The Religious Society of Friends, commonly known as the Quakers, was founded by George Fox in the North of England in 1652. The Religious Society of Friends in Ireland helped to establish the Irish Council of Churches in 1923 and has been a member of the ICC since then.
Rachel Bewley–Bateman, its current Representative on the Irish Council of Churches Executive Committee, shares some insight into the Church and its life:
What is the history of the Quakers in Ireland?
The first Quaker meeting in Ireland was established in1654 by William Edmundson. He had been in Cromwell’s army, but became disillusioned, and when he went back to England he met some Quakers and became convinced. Subsequently he returned to Ireland and settled in Lurgan where the first meetings were held. Quakers were considered heretics as they refused to swear on the bible (See Matt 5:33–37; James 5:12) or to pay tithes to the Anglican ministers and so were often jailed. This led to an interest in prison work which is still ongoing. Education was always considered important and Quaker schools are still thriving today. The 18th century Shackleton School in Ballitore provided early education to children including Edmund Burke (orator), Napper Tandy (later a United Irishman), and Paul Cullen (who later became Cardinal Cullen). During the 1798 Rebellion Friends were not treated badly – perhaps as a result of the connections they had built up through business and their commitment to non–violence. Friends established businesses, had a reputation for honesty and refused to fight. Throughout the period of the Irish famine in the 1840s, Quakers organised relief for famine victims. Detailed reports and accounts of the work of the Famine Relief Committee exist, which describe the experiences of travelling Friends who toured the country, reported back and helped the building of networks with local Quaker groups and clergy through whom relief was distributed if there were no Quakers in the area.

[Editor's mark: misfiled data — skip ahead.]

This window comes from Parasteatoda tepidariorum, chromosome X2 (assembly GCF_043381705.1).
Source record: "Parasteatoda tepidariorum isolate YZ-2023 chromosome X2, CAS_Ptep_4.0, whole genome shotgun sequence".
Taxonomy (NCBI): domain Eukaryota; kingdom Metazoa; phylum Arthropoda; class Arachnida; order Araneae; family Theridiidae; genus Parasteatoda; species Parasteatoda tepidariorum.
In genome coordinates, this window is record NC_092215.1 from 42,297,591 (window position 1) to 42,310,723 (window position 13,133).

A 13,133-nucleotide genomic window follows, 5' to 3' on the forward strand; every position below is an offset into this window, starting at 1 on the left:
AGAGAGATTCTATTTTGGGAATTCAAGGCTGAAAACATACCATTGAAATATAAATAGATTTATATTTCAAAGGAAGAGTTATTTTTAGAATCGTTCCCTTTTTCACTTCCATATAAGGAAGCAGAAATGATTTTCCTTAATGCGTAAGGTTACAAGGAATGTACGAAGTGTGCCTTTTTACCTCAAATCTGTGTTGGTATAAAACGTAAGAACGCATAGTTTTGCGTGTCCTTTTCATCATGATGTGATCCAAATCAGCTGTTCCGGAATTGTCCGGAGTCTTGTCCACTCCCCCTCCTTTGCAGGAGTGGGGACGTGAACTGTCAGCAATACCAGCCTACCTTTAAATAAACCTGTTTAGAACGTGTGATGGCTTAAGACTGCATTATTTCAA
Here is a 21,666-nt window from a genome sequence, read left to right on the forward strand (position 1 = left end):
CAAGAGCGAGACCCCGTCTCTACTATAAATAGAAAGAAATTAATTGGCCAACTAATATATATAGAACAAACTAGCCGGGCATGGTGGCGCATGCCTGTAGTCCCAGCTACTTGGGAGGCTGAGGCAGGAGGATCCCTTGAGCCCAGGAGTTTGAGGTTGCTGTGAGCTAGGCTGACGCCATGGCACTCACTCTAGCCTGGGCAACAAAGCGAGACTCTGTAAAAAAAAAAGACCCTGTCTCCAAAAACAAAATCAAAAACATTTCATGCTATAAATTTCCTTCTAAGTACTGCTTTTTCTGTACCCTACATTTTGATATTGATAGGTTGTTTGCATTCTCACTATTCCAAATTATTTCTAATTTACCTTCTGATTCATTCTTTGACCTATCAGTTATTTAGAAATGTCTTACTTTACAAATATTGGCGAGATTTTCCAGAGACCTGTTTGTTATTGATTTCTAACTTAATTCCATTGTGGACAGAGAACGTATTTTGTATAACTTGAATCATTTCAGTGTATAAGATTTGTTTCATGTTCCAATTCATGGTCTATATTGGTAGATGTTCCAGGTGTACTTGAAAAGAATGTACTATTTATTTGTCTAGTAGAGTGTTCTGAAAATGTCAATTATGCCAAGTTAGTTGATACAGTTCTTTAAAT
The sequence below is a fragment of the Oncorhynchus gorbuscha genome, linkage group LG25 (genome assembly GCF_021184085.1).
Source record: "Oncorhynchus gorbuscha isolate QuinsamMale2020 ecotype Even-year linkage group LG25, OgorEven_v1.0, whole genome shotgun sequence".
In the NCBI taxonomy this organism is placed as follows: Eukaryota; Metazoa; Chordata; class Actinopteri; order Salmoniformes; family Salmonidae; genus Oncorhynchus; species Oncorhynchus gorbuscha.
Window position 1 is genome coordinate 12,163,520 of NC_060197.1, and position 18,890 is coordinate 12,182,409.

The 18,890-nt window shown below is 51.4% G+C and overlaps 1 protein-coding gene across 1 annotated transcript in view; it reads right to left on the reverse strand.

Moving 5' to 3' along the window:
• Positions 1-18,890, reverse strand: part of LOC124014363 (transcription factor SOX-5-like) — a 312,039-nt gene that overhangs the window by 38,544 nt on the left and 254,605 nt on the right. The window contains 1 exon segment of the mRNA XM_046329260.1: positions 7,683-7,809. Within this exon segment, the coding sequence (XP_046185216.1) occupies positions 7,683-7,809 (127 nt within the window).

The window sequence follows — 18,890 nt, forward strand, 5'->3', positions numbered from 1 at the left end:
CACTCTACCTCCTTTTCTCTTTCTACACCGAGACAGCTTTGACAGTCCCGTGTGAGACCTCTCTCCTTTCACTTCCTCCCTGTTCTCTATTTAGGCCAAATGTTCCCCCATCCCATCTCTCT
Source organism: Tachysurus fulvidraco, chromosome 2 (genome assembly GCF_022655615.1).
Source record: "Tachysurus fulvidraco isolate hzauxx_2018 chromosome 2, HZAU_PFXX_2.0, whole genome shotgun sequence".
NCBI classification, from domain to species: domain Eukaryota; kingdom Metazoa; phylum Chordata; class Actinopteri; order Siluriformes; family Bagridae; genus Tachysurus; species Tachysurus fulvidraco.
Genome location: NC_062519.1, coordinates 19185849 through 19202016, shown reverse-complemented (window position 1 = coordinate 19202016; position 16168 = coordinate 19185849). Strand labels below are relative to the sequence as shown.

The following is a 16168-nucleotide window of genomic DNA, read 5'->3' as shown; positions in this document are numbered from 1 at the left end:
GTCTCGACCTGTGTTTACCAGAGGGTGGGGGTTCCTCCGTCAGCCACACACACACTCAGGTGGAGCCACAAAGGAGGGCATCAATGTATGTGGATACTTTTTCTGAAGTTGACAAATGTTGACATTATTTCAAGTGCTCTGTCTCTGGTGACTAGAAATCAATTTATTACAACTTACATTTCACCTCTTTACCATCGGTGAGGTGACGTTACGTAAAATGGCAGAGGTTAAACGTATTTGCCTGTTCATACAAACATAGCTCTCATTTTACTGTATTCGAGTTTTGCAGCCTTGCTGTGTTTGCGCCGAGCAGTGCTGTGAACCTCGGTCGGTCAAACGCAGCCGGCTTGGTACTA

What does Quaker worship look like?
Quaker worship in Ireland is unprogrammed. Quakers gather in silence for Meeting for Worship. During the meeting it is open to anyone present to stand and contribute if they feel moved to do so. We are meeting in the presence of God, to be led by the Holy Spirit, as the well–known painting, The Presence in the Midst by J. Doyle Penrose depicts. The spirit of Christ is in the centre with the window in the background in the shape of a cross.
Our meeting begins at 11am and the children join in the first 15 minutes before leaving for their own junior meeting, rejoining the main meeting again for the last 5 minutes or so. Meeting houses are plain with no symbols, just a table and a bible with some flowers. There are typically about four or five contributions in the hour and often a common thread emerges and flows through the contributions. We believe that there is something of God, something of value, in each human being. Our aspiration is that God will speak to and through the individual, and that we can reflect on the past week and discern the way forward for the coming one. In this way Quaker faith is integrated into the whole of life, as Quakers believe that Christianity is a way of life, not just to be lived for an hour on Sundays.
What do Quakers believe?
In essentials unity, in non–essentials liberty, and in all things charity.
Early Friends were very well–versed in the Bible. Belief in God, in Jesus Christ, and in the power of the Holy Spirit is the bedrock on which The Religious Society of Friends is founded. They believed that Christ had come to teach his people himself. Instead of subscribing to a set creed we have developed firmly held testimonies (eg.Truth, peace, simplicity, equality), Queries and Advices that each meeting and individual Quaker considers on a regular basis. For example, Query No 7 asks: